The calendar said it was Christmas last week.
I’m not sure it was really Christmas though.
I woke up, got ready for work, and had a day similar to all of the others in my village so far, with the exception of the three dozen sugar cookies I left in the teacher’s lounge. (Merry American Christmas!)
Macedonia doesn’t celebrate Christmas till January. (Christmas for those of the Eastern Orthodox Christian faith is on Jan. 7.)
When I was still living in Sveti Nikole, Thanksgiving definitely had the same feeling as the holiday I’ve gorged myself on every year. I think it’s because the calendar date was right, the atmosphere was right and I had 11 other wonderful volunteers sharing and eating with me.
Christmas wasn’t quite the same, but that’s okay. There was still a lot of holiday cheer.
The weekend before Christmas, I traveled to Delcevo to meet up with a few other volunteers for an early celebration. We ate delicious lentil chili (with hot sauce!), drank mulled wine, shared our first impressions at our new sites, laughed a lot, and watched Christmas Vacation.
We also exchanged silly white elephant gifts. (I got mine at the 99 den and under store. Yes, that’s the Macedonian version of The Dollar Store and it’s just as awesome.)
I loved catching up and feeling connected with my friends. It had been a long week, including some heartache at home after news that a friend passed away.
The best part of the weekend though, was the incredible kindness I found at the bus station.
I looked up the bus times online — double and triple checked. I walked up to the counter 15 minutes early to get my ticket and felt completely dejected when the attendant told me the last bus for the day had departed 10 minutes earlier.
I felt close to tears.
Maybe it was because I looked completely pathetic and lost. Maybe it was my faltering, but earnest Macedonian, asking if there were any other way to get there. I’m not sure why, but another man behind the counter told me to just wait a minute, while he made a phone call.
They called the bus, ten minutes down the road, and had them pull off and wait for me. They walked me upstairs to the taxi queue, explained where to go, instructed the driver how much I would pay, and sent me on my way.
It was the nicest thing I’ve experienced in this country and it came at just the right moment.
After that, I endeavored to have a good attitude, no matter what shape my Christmas took.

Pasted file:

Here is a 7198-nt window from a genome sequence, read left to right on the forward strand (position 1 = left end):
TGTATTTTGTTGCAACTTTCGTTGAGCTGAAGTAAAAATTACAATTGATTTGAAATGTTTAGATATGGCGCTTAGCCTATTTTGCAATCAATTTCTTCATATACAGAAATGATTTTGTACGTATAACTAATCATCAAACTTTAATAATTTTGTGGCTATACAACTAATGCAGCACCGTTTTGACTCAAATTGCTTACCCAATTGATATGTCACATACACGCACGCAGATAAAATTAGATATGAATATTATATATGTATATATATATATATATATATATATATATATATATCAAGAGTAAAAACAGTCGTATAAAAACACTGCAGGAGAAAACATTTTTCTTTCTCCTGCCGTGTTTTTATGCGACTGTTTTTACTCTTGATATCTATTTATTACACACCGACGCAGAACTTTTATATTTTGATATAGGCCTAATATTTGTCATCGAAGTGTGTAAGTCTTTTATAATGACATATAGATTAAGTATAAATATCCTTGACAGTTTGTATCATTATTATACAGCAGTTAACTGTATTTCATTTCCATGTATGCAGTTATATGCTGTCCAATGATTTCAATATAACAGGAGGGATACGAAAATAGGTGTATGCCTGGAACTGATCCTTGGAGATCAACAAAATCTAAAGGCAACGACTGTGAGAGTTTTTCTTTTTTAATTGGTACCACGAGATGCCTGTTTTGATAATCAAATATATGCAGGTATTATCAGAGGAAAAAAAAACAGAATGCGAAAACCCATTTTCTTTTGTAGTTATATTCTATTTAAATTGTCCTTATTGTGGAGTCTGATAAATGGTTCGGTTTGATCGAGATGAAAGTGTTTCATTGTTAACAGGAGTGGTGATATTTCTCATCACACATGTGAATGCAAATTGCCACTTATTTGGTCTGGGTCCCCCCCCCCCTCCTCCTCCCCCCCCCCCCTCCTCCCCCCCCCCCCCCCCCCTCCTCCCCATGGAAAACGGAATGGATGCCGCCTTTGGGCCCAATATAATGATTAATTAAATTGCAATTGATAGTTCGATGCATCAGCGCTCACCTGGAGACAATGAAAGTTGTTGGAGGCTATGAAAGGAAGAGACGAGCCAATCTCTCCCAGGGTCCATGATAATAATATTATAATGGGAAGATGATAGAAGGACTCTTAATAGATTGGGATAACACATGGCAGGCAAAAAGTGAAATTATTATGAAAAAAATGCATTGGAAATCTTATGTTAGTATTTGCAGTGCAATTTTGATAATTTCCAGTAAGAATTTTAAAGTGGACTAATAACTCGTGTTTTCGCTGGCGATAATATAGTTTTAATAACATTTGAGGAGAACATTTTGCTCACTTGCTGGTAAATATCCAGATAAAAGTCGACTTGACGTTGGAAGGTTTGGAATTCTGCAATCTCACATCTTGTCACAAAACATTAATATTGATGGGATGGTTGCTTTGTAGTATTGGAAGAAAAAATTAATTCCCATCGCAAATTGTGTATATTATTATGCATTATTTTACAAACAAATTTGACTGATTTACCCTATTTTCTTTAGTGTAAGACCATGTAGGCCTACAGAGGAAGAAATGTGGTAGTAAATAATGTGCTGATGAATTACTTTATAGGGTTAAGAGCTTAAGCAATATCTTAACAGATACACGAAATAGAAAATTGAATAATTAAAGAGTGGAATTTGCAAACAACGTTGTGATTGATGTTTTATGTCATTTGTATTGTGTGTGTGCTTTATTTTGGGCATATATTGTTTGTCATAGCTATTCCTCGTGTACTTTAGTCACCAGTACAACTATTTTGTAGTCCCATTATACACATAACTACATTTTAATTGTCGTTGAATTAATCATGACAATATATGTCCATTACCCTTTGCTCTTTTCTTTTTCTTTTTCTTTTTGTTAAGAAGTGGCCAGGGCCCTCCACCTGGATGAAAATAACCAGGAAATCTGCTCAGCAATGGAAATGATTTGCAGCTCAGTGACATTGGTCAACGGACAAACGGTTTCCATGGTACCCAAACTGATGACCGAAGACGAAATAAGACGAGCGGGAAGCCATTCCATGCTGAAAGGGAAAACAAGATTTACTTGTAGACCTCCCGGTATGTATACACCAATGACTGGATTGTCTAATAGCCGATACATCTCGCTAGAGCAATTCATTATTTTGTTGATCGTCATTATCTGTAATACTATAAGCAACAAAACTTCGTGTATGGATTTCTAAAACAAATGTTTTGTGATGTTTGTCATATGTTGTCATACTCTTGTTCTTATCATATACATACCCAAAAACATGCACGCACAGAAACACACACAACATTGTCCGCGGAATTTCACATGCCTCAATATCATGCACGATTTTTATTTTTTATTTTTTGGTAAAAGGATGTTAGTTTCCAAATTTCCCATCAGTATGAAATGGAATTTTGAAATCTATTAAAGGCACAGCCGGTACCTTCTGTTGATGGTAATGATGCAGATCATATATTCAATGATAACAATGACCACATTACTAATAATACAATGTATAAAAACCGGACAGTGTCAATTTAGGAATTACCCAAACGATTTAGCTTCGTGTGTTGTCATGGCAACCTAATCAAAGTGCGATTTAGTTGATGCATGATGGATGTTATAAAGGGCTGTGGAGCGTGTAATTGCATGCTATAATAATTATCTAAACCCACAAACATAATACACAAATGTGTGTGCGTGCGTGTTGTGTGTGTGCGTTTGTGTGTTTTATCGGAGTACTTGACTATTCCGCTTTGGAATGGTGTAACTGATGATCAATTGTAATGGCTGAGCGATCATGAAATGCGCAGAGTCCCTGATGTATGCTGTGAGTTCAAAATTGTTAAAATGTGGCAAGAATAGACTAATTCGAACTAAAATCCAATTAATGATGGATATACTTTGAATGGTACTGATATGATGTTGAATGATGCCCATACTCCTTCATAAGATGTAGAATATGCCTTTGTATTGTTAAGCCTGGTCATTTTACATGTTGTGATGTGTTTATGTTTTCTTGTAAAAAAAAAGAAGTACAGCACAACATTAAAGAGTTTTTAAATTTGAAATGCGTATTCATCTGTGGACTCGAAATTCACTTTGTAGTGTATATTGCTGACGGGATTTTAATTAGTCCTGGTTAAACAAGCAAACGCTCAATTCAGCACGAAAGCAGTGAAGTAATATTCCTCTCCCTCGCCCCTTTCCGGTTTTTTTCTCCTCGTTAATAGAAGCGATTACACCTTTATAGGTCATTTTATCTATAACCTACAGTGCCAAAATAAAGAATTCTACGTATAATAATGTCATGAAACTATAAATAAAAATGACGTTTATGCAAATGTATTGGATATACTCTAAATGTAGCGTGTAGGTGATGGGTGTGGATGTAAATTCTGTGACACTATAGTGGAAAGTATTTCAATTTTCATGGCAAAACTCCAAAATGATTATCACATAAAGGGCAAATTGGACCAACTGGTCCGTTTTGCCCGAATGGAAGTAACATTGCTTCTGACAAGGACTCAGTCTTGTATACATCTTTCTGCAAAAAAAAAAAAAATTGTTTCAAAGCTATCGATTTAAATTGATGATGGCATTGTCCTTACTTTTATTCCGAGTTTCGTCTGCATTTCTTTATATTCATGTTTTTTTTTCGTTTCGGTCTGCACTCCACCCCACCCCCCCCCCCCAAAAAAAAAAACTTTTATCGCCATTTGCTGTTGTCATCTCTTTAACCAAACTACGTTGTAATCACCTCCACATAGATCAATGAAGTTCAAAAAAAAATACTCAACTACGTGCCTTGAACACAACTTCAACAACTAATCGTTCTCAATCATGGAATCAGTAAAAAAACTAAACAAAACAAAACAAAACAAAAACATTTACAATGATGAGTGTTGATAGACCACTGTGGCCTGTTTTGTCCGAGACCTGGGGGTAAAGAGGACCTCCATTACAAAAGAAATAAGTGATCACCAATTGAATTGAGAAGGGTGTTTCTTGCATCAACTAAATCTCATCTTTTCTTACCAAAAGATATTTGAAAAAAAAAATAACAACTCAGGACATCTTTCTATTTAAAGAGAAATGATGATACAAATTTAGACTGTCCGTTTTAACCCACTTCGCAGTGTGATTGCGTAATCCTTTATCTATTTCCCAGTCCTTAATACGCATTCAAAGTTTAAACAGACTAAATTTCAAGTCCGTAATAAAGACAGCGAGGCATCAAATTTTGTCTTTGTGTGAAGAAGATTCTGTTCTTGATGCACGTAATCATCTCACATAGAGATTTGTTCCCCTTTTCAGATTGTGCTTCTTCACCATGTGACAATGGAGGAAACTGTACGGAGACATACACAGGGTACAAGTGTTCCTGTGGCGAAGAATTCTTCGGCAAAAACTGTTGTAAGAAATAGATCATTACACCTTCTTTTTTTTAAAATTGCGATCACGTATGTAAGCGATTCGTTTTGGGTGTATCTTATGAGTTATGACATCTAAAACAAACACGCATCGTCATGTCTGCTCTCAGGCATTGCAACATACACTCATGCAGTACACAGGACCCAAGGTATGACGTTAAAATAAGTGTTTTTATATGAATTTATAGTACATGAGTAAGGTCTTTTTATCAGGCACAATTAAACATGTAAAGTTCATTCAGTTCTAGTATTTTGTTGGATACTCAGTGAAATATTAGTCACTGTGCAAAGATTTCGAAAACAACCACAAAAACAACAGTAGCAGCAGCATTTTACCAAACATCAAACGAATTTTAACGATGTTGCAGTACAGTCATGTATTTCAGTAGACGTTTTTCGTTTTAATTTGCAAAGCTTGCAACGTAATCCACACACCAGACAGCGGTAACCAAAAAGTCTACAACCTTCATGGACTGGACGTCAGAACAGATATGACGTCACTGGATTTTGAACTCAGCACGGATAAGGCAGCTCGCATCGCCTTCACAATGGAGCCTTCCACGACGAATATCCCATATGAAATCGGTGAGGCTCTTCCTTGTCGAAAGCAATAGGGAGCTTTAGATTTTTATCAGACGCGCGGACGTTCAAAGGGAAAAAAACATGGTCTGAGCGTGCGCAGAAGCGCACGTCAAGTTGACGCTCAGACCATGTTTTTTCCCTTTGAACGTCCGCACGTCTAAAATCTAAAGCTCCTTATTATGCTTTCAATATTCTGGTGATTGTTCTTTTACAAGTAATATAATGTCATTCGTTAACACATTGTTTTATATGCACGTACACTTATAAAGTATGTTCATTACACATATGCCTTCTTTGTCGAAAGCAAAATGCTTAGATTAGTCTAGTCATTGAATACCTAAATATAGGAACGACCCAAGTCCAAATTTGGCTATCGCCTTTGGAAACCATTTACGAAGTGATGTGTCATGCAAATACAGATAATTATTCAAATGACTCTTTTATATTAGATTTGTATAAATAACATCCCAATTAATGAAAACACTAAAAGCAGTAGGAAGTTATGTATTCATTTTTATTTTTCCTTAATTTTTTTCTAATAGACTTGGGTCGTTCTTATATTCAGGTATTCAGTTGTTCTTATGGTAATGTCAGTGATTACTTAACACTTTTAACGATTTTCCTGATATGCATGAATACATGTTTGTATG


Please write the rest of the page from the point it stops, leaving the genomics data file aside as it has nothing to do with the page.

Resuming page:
On Christmas Eve, I looked up a recipe online and made homemade pierogies for the first time. They weren’t exactly the same as the pierogies we used to have at my grandparents’ house in New Jersey every Christmas, but they were still delicious.
Working on Christmas Eve and Christmas also didn’t feel that unusual. For some reason, my old newspaper insisted on putting out a new edition every day, even on holidays, so I’ve worked through my share.
I steered clear of social media for the day, assuming that an onslaught of smiling families, Christmas trees and the inevitable engagement or two would be a bummer.
I think I made the right choice. Oh, and congratulations to my latest engaged friends. (Clearly, no one understood my directions to not get married or have any major life events while I’m gone.)
Christmas night, I met up with the other volunteers in the area to attend a holiday concert, put on by the music school in Kocani.
The concert was wonderful, and a little quirky, which I loved.
It opened with a song to the tune of “John Jacob Jingleheimer Schmidt.” (His name is my name too.) Then there was a song to the tune of “I’ve Been Working on the Railroad.” We heard “Let it Go,” from Frozen, twice – once instrumental and once with the choir.
The finale included a piece of Tchaikovsky’s 1812 overture (which I was only able to identify by Googling the music during the explosions in V for Vendetta).
(Oh and whenever the audience applauded, the clapping was all in unison. This freaked me out a little. I’ve never heard that happen before.)
Best part of the concert, hands down, was the instrumental medley in the middle that featured a long clip of “Eye of the Tiger” (a new holiday classic for me), followed by the Hawaii 5-0 theme song. (We did Rocky punches in our seats. #Americans) There was also Game of Thrones theme music in there, but I’ve never watched the show, so that lost me. (I did just start reading the books. Wowza.)
Friday night I had dinner out with my coworkers, and a loud restaurant meant I couldn’t really follow any of the conversations, so I watched most of the Heat v. Cavs game on the tv behind our table. (I had no idea whether the game was live.) My favorite part of the night was slowly sliding down the sidewalk on the way home, arm in arm with my coworkers, because it had snowed.
There was even more snow this past weekend, when I took an impromptu trip to the capital city to hang out with some friends. (The weekend didn’t quite end up as planned. A truck jackknifed across the only road leading home, so my 2.5 hour bus ride became 11 hours of waiting, but at least now I’m on book two of Game of Thrones.)
It wasn’t a white Christmas, and it wasn’t Christmas like I’ve ever experienced it, but maybe I’ll have to create a new far from home tradition: pierogies and Eye of the Tiger.